Increasingly, I’ve heard the opinion expressed that there will surely be multiple approaches adopted for exchanging data, and so it will be necessary for all of those approaches to be made interoperable with each other. Proponents of this idea claim it is unrealistic to expect a single approach to be accepted by all companies in the supply chain and therefore, having to deal with multiple approaches is inevitable. This kind of talk makes me nervous. Here’s why.Continue reading DSCSA: Interoperable Data Exchange In 2023
There are a lot of discussions going on in the industry right now, over which approach and which technologies the US pharma supply chain should select to meet the 2023 requirements of the Drug Supply Chain Security Act (DSCSA). People are understandably confused over these discussions. Why should we guess what the FDA will accept in 2023? Blockchain? EPCIS? Aren’t these debates and discussions just a waste of our time? Why doesn’t the FDA just tell us which technology they will accept for the DSCSA in 2023? In fact, these questions have become so common lately that I think it is time to examine what is going on. There are definitive answers to these questions, and they are contained within the DSCSA itself. Continue reading DSCSA: Why FDA Will Not Mandate Blockchain, EPCIS Or Any Other Specific Technology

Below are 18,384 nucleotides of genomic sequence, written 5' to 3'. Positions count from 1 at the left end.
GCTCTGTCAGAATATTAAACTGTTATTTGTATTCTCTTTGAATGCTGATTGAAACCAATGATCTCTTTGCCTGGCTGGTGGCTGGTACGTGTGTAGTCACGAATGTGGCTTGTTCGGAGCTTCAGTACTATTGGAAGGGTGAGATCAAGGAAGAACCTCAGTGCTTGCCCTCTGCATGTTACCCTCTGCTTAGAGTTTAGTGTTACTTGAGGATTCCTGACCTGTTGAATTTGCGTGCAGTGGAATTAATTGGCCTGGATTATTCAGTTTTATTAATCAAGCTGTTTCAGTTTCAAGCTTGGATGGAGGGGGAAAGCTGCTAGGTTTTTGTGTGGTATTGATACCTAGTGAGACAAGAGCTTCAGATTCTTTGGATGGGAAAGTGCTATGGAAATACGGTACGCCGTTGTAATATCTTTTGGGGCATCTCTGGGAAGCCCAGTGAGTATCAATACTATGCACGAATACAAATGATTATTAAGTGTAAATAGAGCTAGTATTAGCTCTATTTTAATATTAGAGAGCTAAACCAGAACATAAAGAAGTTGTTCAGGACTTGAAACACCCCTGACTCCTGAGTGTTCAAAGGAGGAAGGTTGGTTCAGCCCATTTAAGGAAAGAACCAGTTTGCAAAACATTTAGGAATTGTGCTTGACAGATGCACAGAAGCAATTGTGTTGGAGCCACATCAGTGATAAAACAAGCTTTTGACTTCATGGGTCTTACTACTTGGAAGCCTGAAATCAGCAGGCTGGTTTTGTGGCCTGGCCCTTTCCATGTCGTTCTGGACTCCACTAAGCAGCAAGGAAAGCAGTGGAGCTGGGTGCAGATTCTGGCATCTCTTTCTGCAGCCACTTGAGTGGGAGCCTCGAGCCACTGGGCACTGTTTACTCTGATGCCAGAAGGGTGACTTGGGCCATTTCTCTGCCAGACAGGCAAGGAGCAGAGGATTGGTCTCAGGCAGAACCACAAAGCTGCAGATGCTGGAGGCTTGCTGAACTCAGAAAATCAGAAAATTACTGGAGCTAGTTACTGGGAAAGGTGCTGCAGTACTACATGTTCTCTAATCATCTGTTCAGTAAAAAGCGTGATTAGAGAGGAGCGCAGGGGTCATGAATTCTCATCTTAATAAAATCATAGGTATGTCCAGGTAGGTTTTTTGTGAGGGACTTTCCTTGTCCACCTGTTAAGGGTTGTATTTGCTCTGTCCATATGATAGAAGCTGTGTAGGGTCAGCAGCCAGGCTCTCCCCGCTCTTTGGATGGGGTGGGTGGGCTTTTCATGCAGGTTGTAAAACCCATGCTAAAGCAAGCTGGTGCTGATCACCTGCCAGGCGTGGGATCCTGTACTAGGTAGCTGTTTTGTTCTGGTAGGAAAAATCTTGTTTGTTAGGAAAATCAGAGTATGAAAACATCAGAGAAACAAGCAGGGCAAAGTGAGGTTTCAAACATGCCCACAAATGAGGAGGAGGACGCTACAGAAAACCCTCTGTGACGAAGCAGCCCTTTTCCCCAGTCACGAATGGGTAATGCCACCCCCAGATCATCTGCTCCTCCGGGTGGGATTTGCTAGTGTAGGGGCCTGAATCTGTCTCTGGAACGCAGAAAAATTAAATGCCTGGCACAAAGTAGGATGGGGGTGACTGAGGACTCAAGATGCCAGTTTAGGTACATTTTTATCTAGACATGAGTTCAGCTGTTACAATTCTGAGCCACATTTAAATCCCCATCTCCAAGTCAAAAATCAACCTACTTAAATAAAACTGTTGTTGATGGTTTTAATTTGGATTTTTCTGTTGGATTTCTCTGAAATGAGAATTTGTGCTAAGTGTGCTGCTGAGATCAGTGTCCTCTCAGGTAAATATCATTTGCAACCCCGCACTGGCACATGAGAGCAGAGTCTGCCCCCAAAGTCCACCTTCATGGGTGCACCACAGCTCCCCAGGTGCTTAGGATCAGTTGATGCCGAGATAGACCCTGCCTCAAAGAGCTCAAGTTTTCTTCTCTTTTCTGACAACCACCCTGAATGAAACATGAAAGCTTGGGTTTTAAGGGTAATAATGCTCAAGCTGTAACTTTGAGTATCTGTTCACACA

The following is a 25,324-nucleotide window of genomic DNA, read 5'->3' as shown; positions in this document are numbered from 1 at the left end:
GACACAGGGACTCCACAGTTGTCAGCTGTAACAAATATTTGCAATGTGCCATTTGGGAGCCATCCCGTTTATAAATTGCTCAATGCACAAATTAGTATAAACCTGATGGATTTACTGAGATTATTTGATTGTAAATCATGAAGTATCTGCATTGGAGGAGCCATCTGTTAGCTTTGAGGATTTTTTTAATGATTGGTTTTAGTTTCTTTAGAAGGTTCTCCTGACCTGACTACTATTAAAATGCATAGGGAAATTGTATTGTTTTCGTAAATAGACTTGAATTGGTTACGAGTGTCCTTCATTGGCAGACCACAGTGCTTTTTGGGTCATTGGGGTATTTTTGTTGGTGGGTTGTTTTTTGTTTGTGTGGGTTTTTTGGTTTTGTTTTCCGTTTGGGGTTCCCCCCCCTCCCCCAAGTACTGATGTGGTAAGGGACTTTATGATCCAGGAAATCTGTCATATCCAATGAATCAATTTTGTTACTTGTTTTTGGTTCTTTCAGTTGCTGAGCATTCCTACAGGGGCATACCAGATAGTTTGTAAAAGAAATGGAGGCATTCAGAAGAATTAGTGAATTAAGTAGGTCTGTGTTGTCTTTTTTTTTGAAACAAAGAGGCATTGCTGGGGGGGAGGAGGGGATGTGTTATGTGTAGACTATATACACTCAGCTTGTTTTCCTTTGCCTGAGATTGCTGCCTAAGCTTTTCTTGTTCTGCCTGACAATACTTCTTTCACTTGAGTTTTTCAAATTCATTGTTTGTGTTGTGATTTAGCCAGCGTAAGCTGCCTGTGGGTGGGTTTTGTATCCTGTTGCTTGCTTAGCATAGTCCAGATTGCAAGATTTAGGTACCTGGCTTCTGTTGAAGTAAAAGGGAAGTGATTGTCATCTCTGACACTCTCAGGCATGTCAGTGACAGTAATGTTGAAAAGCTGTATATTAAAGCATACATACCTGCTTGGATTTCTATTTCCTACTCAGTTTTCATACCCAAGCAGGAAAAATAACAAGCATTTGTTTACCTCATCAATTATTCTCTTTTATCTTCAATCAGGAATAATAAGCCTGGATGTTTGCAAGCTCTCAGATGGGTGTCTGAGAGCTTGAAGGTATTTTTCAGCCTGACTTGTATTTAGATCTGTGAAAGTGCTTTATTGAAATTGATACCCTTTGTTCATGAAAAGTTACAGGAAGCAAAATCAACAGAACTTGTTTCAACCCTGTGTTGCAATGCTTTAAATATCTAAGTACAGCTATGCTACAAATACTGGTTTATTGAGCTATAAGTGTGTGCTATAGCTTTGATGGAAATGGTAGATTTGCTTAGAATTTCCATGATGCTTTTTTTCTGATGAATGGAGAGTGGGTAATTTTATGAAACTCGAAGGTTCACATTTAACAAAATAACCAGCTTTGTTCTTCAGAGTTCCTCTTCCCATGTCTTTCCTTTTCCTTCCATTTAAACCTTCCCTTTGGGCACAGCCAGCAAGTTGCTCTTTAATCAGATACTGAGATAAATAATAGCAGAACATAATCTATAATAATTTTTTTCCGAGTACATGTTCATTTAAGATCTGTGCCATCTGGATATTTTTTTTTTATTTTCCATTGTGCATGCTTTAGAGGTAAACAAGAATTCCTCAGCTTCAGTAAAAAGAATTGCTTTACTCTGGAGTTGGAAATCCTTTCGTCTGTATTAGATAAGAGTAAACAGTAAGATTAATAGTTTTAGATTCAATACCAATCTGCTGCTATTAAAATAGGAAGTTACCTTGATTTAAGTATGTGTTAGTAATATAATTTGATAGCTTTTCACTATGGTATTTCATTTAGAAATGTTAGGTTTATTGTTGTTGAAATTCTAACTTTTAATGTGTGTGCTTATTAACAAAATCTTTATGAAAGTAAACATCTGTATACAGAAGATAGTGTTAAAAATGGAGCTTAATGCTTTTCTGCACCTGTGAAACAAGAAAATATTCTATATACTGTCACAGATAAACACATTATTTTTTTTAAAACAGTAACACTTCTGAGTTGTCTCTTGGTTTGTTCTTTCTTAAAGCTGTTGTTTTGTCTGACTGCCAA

Dear Blockchain Vendors,
It was good to see all of you at last week’s Drug Supply Chain Security Act (DSCSA) and Blockchain proof of concepts pilots review held by the Center For Supply Chain Studies (C4SCS) in Rockville, MD. I hope your travel home was uneventful. Let me say right at the top, I was in the audience representing Systech International. My co-worker, Joe Lipari partnered with Dwight deVere of RxTransparent as the Green Team. RxTrace is independent of Systech International. That said, as the author of RxTrace, I have some helpful advice for you. Continue reading An Open Letter To Blockchain Vendors: Please Pay More Attention